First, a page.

Prohibition of Ruger 10/22 mag

"We believe this decision has left a lot of Canadians in a very bad spot legally," says VP of National Firearms Association

According to Blair Hagen, executive vice president of the National Firearms Association, changes in regulation prohibiting a type of riffle magazine will affect hundreds of thousands of Canadians.

Factory made 22 long rifle calibre 10/22 platform magazines that have not been permanently altered, or “pinned” to meet the maximum capacity of 10 cartridges are prohibited. This means that anyone in possession of a Ruger 10/22 magazine may be in possession of a prohibited device.

“We believe this decision has left a lot of Canadians in a very bad spot legally,” said Hagen. “The RCMP has basically manufactured criminals where there were none before, and for no good reason; magazine capacity restrictions do nothing to ensure public safety.”

But according to the RCMP’s Canadian Firearms Program, there haven’t been any recent changes.

A recent bulletin on the Canadian Firearms Program’s website seeks to clarify the “several inquiries” recently received regarding this issue. The bulletin provides a link to another bulletin issued in September 2013, saying “magazines designed or manufactured for use in both rifles and semiautomatic handguns are subject to the handgun limit of 10 cartridges.”

“I would draw your attention to the information on the unchanged legal status of the devices and the current regulations, which, in terms of magazine capacity, came into force in 1993,” said RCMP spokesperson Annie Delisle.

However, Hagen says the public was unaware of any changes up until two weeks ago.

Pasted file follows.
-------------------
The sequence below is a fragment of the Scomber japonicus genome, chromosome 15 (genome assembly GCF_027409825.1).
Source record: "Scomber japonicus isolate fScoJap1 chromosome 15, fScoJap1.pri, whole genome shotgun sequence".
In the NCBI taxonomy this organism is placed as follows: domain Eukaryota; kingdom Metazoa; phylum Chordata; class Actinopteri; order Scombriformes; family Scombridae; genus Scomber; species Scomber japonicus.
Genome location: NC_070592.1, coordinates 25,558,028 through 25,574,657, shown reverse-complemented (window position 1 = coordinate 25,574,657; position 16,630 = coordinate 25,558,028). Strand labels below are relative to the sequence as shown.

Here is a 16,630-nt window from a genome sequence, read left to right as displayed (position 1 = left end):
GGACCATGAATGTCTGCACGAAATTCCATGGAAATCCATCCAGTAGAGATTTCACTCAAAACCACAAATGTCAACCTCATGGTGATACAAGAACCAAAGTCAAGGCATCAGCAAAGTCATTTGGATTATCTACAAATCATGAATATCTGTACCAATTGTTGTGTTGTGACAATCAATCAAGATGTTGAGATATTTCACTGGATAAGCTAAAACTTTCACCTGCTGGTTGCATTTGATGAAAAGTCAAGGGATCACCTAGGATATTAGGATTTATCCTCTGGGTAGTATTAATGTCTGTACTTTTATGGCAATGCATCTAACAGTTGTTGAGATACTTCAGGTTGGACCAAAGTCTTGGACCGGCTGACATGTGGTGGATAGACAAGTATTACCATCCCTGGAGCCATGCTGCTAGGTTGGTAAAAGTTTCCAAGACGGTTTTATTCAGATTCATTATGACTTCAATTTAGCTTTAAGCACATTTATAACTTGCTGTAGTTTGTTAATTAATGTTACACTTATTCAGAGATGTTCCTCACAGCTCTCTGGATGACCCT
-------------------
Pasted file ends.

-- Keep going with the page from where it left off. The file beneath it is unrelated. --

“The Ruger 10/22 riffle is probably the most popular riffle in Canada,” he said. “These magazines were imported to Canada legally and sold to the public right up until two weeks ago.”

“The problem here is that there are millions of these [magazines] in Canada in the hands of hundreds of thousands of people,” he continued. “If you’re in possession of these magazines, you are committing a criminal offence, even though you bought it last month.”

Hagen said there will be legal action over this issue. “The Canadian Sporting Arms and Ammunition Association is ramping up for civil action in regard to this decision because retailers across the country are stuck with stock of these things [magazines],” he said. “According to the RCMP, they cannot be sold and cannot be possessed, so it’s left a lot of people in a very tenuous legal position.”

The National Firearms Association is looking for is anyone who’s been criminally charged with possession of one of these magazines.

“If you’re out on the bush and a police officer fines you with one of these magazines, we want to hear about it,” said Hagen.

Bob Zimmer, Member of Parliament for Prince George-Peace River-Northern Rockies, has also expressed his concerns with the regulation changes.

In a letter addressed to RCMP commissioner Bob Paulson, Zimmer urged the RCMP to reverse the regulation change.

“I have heard from many constituents who are concerned that this bureaucratic decision to change the classification of the Ruger 10/22 magazine, without a public bulletin, will now make many law-abiding firearms owners unknowingly considered criminals,” he said. “I urge you to reverse this unfortunate decision which has done nothing to promote public safety.”

 

 

 

 

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